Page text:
It took about four hours on the bumpy roads to get to Rạch Giá, in a bus filled to the brim with people.
A van took us from the central station towards the hotel by the shore, passing bridges and rivers with houses built right on the water. After a bit of a walk, we got to the relatively empty and strange hotel. The room was nice, with a big window viewing the sea.

I was still feeling nauseous from the ride, but pretty soon it was gone and we were looking for lunch. A middle-aged woman served food at what seemed like her living room. We had the comfort-food as her tiny barky dog sat beneath our legs, and then went to the port to book a ferry to Phú Quốc. All the offices at the port seemed to be empty, so we asked the receptionist at the hotel and she told us where the offices were.
Only women worked at the office, and only one of them spoke English. She sold us the tickets as the others giggled behind her.
The sun was high and it was getting hot, so we stopped for cold coffee at a small cafe. All the other customers looked at us, some of them laughed. It was typical of small towns, where they don’t see many western people. An old woman was begging for alms and stopped by to curiously touch my hair, which made the bystander laugh even more.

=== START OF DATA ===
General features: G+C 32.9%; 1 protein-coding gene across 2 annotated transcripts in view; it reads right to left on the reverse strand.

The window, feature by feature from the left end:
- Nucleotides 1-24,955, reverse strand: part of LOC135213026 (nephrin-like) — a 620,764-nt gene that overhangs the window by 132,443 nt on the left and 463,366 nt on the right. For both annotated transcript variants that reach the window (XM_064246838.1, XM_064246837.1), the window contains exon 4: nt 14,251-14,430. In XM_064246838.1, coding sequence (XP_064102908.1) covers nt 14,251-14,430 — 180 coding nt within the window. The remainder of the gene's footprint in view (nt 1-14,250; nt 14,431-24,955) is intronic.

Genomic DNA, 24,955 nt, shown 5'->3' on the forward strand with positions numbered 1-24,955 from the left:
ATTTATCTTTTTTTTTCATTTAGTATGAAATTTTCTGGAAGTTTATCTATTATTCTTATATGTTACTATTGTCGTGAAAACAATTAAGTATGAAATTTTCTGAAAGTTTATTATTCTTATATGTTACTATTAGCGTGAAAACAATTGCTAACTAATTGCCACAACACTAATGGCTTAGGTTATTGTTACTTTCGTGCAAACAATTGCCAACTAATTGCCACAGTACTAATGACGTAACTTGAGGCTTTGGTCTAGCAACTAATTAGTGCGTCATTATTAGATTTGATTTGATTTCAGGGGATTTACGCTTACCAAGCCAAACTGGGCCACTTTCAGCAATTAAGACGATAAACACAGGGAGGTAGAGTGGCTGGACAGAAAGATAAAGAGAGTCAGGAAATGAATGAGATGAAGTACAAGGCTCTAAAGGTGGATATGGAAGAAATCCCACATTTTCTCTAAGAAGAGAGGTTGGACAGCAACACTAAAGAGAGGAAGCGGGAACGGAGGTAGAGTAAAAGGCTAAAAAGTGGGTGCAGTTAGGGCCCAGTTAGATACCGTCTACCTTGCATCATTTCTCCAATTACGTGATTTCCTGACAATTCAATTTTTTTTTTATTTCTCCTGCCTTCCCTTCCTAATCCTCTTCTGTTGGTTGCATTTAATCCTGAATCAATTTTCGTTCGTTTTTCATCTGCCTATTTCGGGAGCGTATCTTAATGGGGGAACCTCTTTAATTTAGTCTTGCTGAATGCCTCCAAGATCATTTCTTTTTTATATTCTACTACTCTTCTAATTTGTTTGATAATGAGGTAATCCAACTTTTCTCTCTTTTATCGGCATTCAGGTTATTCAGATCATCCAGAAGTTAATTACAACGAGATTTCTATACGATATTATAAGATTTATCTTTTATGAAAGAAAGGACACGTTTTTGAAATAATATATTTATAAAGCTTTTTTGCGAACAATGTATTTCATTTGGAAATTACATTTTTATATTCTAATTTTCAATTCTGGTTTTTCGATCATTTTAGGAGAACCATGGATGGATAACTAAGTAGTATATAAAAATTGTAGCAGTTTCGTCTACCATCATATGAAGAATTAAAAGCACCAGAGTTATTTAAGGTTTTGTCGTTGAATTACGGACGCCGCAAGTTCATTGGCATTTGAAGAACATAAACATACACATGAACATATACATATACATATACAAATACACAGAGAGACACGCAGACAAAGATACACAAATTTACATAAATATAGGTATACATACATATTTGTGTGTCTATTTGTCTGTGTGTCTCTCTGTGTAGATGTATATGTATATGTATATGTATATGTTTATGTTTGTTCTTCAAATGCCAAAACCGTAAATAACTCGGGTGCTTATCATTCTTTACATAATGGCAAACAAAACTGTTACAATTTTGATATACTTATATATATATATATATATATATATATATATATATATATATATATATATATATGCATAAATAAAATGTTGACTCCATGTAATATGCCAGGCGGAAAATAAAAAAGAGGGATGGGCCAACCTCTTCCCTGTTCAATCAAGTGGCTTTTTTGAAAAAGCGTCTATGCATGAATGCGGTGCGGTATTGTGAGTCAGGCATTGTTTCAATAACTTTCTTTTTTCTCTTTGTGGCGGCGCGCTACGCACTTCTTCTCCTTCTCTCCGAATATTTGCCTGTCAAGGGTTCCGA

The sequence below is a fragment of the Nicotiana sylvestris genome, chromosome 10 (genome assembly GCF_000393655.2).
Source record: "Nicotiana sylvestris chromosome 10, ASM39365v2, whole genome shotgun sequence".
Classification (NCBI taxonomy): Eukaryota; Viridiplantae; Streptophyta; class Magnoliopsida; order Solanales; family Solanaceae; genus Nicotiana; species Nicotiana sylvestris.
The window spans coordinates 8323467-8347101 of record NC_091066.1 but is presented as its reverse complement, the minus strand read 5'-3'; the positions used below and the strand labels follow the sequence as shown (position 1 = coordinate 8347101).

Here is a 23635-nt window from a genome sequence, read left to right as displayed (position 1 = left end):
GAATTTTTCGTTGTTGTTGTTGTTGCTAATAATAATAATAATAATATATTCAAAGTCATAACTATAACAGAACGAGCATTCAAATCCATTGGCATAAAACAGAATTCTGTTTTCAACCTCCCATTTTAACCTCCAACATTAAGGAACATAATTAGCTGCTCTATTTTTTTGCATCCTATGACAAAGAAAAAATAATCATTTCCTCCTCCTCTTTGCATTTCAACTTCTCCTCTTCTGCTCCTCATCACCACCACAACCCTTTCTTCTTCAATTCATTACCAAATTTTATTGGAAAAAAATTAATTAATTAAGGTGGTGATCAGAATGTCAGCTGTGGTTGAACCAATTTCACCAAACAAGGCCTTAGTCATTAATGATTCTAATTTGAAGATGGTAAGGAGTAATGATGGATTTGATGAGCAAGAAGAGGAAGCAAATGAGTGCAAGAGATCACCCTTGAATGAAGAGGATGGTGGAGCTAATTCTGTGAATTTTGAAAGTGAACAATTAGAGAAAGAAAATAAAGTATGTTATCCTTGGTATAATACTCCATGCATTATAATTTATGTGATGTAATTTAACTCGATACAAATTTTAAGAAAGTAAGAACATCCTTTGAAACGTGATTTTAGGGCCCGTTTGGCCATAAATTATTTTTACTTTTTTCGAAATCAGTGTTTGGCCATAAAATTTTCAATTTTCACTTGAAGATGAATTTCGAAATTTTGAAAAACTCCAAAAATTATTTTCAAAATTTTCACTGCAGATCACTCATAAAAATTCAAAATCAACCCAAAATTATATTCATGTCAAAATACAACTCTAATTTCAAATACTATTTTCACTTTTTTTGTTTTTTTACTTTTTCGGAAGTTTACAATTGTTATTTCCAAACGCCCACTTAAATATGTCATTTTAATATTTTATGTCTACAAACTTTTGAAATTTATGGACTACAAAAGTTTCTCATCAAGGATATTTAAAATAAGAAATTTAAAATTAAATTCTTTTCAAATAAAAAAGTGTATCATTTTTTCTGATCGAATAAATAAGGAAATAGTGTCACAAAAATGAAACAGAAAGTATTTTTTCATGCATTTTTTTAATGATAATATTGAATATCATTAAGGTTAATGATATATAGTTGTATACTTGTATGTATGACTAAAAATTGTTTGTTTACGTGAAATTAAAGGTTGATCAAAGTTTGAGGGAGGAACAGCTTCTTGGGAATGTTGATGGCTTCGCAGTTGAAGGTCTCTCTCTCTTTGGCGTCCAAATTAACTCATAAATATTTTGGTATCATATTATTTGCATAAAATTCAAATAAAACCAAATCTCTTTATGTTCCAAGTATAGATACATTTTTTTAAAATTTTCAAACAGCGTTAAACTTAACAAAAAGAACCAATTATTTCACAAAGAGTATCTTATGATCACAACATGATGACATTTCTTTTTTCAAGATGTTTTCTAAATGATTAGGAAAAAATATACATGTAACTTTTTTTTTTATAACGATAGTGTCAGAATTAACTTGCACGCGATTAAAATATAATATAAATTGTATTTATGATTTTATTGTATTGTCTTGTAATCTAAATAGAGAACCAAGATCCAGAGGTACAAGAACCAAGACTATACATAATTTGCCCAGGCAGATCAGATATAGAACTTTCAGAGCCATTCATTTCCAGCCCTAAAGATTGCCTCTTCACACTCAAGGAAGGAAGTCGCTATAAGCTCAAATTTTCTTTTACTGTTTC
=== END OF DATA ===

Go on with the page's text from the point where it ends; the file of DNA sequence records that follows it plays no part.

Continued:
Rạch Giá is very suburbian and quiet, so finding somewhere to have dinner at wasn’t easy. Especially at the isolated port area, where we stayed. We had a long walk to the center until we found a stall with good food. It seemed like we were the only tourists in the whole town since we attracted a lot of attention.
It was still early but the streets weren’t particularly interesting, so we went back to the hotel and sat on the porch with beers, viewing the dark sea.

The next morning, we walked to the port and had coffee until the ferry arrived, a big boat with the epic name – The Super Dong VIII.
The Super Dong was broad, with many rows of red cushioned chairs and screens that showed music videos, featuring a guy looking like the Vietnamese Justin Bieber. I didn’t know how long it would take to arrive at the island so I napped, mostly dreaming about food – again with the craving for Mediterranean, fresh vegetables in olive oil and lemon, accompanied by light cheeses.

After about three hours we docked at a lovely port, where we took a cab. It took twenty minutes of driving amongst bright-green jungles until we stopped on a main road, parallel to the shore.
Only one row of buildings separated the hotel from the beach. The room was nice and clean, and relatively big, and we had a porch viewing the beautiful open sea. After we settled down, we took a walk to explore the area – just a straight street, pretty quiet, the ocean peeking from in between the buildings. Small businesses, restaurants that were owned by a single person and served delicious home-cooked food, cafes that also offered a manicure.